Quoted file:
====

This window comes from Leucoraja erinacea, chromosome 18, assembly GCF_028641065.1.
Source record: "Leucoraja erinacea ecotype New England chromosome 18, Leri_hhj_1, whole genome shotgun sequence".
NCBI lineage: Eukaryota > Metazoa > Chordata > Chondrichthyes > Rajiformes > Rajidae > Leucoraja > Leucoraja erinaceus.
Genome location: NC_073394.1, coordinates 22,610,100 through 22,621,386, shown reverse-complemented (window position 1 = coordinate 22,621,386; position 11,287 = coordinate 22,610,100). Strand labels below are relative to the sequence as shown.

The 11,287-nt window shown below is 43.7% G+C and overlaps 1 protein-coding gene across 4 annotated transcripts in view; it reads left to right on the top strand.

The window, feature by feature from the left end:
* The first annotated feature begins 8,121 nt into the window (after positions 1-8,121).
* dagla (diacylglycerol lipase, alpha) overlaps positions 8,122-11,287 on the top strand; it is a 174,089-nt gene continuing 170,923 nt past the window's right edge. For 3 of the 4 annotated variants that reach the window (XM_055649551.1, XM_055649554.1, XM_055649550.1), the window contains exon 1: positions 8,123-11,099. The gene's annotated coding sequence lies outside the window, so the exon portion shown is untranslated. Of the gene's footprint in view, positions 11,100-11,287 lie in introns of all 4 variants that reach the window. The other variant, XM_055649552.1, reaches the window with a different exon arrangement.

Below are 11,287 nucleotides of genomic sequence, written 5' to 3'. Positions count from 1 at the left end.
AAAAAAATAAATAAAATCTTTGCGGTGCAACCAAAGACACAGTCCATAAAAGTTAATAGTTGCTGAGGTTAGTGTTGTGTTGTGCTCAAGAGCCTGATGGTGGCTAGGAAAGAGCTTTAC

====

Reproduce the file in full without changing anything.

This window comes from Leucoraja erinacea, chromosome 18, assembly GCF_028641065.1.
Source record: "Leucoraja erinacea ecotype New England chromosome 18, Leri_hhj_1, whole genome shotgun sequence".
NCBI lineage: Eukaryota > Metazoa > Chordata > Chondrichthyes > Rajiformes > Rajidae > Leucoraja > Leucoraja erinaceus.
Genome location: NC_073394.1, coordinates 22,610,100 through 22,621,386, shown reverse-complemented (window position 1 = coordinate 22,621,386; position 11,287 = coordinate 22,610,100). Strand labels below are relative to the sequence as shown.

The 11,287-nt window shown below is 43.7% G+C and overlaps 1 protein-coding gene across 4 annotated transcripts in view; it reads left to right on the top strand.

The window, feature by feature from the left end:
* The first annotated feature begins 8,121 nt into the window (after positions 1-8,121).
* dagla (diacylglycerol lipase, alpha) overlaps positions 8,122-11,287 on the top strand; it is a 174,089-nt gene continuing 170,923 nt past the window's right edge. For 3 of the 4 annotated variants that reach the window (XM_055649551.1, XM_055649554.1, XM_055649550.1), the window contains exon 1: positions 8,123-11,099. The gene's annotated coding sequence lies outside the window, so the exon portion shown is untranslated. Of the gene's footprint in view, positions 11,100-11,287 lie in introns of all 4 variants that reach the window. The other variant, XM_055649552.1, reaches the window with a different exon arrangement.

Below are 11,287 nucleotides of genomic sequence, written 5' to 3'. Positions count from 1 at the left end.
AAAAAAATAAATAAAATCTTTGCGGTGCAACCAAAGACACAGTCCATAAAAGTTAATAGTTGCTGAGGTTAGTGTTGTGTTGTGCTCAAGAGCCTGATGGTGGCTAGGAAAGAGCTTTAC